We built Probable Futures to empower the user to understand climate change through their own lens by making available data about the most fundamental, first-order impacts of climate change — temperature, precipitation and drought — without any additional analysis on top. Climate change will mean different things to different communities. Leaders and citizens of those communities are best positioned to understand what the impacts will mean for them, their infrastructure, industries, schools and libraries. No one will be able to provide all of the answers about the multidimensional impacts of climate change, but what we can do is democratize access to good tools, prompt relevant questions and have a framework for thinking them through.
The maps on the Probable Futures platform provide clarity that life under a changing climate will be different. But the ways in which our lives will be different are up to us. We have the opportunity to imagine and design a future that is truly sustainable. That imagination, however, must be bound by what we know about the limits of our planet. We can design a more resilient, equitable and regenerative future that allows us to live well under the constraints that Earth and our climate give us.
Stories of climate risk and resilience are nestled throughout Probable Futures’s interactive maps, helping users expand their imaginations about everyday life in a changing climate.
There is no doubt that literature, storytelling and libraries can help in this endeavor. Novelists, poets, screenwriters, artists, musicians and other creators of culture have always played a role in helping us envision futures we would rather avoid and those we want to strive for. We need their creativity and vision now more than ever.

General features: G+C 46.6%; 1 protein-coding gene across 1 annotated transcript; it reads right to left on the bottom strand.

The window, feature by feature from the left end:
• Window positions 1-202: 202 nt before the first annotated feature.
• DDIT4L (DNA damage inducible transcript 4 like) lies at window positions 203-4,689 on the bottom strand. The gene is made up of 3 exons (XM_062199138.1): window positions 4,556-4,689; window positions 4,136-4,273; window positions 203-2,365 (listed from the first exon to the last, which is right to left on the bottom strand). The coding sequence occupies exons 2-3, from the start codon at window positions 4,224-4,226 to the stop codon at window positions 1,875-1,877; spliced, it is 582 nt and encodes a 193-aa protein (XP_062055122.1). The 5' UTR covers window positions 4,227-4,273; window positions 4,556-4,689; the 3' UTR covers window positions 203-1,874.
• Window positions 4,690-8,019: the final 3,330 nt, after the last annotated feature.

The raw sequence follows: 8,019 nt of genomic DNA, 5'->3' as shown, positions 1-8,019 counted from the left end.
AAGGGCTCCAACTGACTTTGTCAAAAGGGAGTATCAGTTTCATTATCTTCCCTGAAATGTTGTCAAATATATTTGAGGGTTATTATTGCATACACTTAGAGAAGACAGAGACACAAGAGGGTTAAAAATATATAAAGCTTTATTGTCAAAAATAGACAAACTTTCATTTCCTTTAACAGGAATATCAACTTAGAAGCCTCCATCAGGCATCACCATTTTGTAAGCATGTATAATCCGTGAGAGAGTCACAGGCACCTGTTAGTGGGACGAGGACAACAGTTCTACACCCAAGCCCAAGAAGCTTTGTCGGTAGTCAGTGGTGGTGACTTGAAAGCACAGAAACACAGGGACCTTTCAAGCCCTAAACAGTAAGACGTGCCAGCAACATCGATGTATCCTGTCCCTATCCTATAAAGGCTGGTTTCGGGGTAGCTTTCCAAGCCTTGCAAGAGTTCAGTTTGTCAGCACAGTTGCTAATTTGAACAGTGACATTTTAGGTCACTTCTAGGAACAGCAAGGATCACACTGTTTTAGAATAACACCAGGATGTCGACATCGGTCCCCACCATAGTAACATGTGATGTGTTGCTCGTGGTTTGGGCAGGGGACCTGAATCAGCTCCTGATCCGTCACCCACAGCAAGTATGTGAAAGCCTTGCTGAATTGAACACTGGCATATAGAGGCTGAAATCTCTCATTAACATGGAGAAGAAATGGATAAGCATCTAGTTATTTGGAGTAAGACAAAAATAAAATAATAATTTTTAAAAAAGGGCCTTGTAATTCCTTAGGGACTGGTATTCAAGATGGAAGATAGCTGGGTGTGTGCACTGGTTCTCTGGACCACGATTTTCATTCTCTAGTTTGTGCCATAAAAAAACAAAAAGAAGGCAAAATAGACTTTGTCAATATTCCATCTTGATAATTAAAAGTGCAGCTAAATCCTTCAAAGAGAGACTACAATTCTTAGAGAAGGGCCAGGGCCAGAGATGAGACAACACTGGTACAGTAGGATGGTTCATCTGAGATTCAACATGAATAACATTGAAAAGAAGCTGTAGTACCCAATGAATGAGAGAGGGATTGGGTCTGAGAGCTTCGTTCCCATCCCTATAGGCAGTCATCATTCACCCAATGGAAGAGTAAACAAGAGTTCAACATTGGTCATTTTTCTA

I started this piece by asking you to imagine being present at an important juncture in history. Today, we have the benefit of knowing the significance of this moment in time, and the power that the leaders of today hold to affect the world in which future generations will live. I am confident libraries and their leaders have a unique role to play. How? We didn’t build Probable Futures to provide those answers –– we built it to help you ask good questions and empower you to start conversations in your own communities. And, at Probable Futures we are happy to help you get started. If you would like to learn more about our tools and our offerings, feel free to contact us at firstname.lastname@example.org. Furthermore, if you like what you see on the site, please share it within your communities.
We can’t wait to see the futures that you imagine.
Executive Director, Probable Futures
Alison is the Executive Director of Probable Futures, a climate literacy initiative that makes practical tools and educational resources available to everyone, everywhere. Prior to Probable Futures, she was Vice President for Strategy & Advancement at the Woodwell Climate Research Center. While working with Spencer Glendon (who would become the founder of Probable Futures), they connected over their backgrounds as translators and bridge builders between climate science and other parts of society. In 2020, Alison joined Spencer to help shape his ideas for Probable Futures and bring the initiative to life.